I saw Mr Thandinkosi Ntshingila for an eye test recently. He was born in 1940. I told him I knew a Mr Max Ntshingila in Harrismith many moons ago, who owned a fleet of buses.
He said “Hayibo! That’s my Dad!!”
Strictly speaking Max was his uncle, but his Dad died when he was very young and his uncle Max took him in and raised him as his own in Phomolong.
He told me that besides the buses – remember “Max Express” buses? yellow and green, I seem to remember – Max owned two shops, plus a petrol station in Swaziland.
Max died in 1978 aged 60 (so these news cuttings are ca. 1971). His empire collapsed when he died, as his kids “were spoilt” and “none of them could manage anything”, according to Thandinkosi.
Max sent Thandinkosi to college and he ended up in Durban working for Engen or Sapref or one of those fuel refinery places. Retired now, he plays the horses for fun and I see him at the tote on the roof of our centre occasionally.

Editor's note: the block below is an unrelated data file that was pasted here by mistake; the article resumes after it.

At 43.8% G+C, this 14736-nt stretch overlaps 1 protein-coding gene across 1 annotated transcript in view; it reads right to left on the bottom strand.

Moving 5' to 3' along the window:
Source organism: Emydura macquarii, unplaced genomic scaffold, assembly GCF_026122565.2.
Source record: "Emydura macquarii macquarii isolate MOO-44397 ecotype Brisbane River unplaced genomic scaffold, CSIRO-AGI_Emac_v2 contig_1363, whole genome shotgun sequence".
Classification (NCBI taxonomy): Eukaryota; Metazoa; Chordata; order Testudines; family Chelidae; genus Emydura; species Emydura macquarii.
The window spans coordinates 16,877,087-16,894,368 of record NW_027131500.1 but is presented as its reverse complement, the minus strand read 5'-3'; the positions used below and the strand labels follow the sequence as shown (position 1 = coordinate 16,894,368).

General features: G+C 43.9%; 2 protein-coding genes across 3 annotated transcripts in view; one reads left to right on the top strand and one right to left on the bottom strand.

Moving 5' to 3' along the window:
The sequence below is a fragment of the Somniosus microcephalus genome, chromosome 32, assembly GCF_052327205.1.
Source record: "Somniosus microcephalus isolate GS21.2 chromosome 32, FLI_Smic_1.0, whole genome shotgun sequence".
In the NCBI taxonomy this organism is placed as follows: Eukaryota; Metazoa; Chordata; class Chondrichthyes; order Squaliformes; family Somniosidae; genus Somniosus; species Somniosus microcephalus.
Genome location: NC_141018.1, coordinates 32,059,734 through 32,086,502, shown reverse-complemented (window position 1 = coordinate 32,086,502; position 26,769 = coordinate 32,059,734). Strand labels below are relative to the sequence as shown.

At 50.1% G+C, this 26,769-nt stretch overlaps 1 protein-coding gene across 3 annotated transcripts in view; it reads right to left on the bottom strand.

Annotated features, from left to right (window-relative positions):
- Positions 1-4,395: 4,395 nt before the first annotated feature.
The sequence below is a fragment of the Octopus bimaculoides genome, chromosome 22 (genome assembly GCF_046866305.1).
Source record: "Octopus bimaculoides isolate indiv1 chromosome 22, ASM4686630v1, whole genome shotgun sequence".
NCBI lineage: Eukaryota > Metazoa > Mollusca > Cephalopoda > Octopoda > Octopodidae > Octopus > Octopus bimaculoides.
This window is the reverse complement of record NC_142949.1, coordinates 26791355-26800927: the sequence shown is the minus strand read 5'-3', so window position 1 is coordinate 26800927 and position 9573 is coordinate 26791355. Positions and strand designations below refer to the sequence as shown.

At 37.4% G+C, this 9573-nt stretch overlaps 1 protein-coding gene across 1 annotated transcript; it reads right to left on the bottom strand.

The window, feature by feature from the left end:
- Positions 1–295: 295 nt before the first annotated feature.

I had wondered vaguely these years about something, and Thandinkosi had the answer for me: That cream coloured yank tank Max drove was a Chev Biscayne.
Today – 12 December 2019 – I saw Mt Ntshingila again and gave him copies of these pictures. He’ll be 80 next year. I hoped he was one of the kids in the photo but he wasn’t. Not one of the people in the photo are still alive, he tells me. They all died quite young. He’s the only survivor of that household. He was chuffed to receive these mementoes and says he’s going to frame the family photo!